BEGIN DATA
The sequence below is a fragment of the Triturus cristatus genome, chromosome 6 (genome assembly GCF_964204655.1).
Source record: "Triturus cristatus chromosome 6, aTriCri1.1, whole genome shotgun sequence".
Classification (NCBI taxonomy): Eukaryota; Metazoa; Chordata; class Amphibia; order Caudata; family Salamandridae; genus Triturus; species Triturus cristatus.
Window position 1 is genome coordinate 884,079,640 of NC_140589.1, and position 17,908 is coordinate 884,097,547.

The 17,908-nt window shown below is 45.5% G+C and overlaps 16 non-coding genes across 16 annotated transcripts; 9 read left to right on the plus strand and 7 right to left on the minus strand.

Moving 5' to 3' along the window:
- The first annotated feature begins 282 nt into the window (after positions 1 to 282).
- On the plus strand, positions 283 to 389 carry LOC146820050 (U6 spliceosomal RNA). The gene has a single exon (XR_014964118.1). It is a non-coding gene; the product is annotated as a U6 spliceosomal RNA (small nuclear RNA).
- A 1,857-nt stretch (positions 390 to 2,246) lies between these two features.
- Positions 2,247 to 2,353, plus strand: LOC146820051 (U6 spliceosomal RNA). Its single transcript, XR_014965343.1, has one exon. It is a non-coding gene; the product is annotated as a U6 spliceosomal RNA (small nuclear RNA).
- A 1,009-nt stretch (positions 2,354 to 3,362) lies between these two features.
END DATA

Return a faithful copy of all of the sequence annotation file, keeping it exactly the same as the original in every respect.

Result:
The sequence below is a fragment of the Triturus cristatus genome, chromosome 6 (genome assembly GCF_964204655.1).
Source record: "Triturus cristatus chromosome 6, aTriCri1.1, whole genome shotgun sequence".
Classification (NCBI taxonomy): Eukaryota; Metazoa; Chordata; class Amphibia; order Caudata; family Salamandridae; genus Triturus; species Triturus cristatus.
Window position 1 is genome coordinate 884,079,640 of NC_140589.1, and position 17,908 is coordinate 884,097,547.

The 17,908-nt window shown below is 45.5% G+C and overlaps 16 non-coding genes across 16 annotated transcripts; 9 read left to right on the plus strand and 7 right to left on the minus strand.

Moving 5' to 3' along the window:
- The first annotated feature begins 282 nt into the window (after positions 1 to 282).
- On the plus strand, positions 283 to 389 carry LOC146820050 (U6 spliceosomal RNA). The gene has a single exon (XR_014964118.1). It is a non-coding gene; the product is annotated as a U6 spliceosomal RNA (small nuclear RNA).
- A 1,857-nt stretch (positions 390 to 2,246) lies between these two features.
- Positions 2,247 to 2,353, plus strand: LOC146820051 (U6 spliceosomal RNA). Its single transcript, XR_014965343.1, has one exon. It is a non-coding gene; the product is annotated as a U6 spliceosomal RNA (small nuclear RNA).
- A 1,009-nt stretch (positions 2,354 to 3,362) lies between these two features.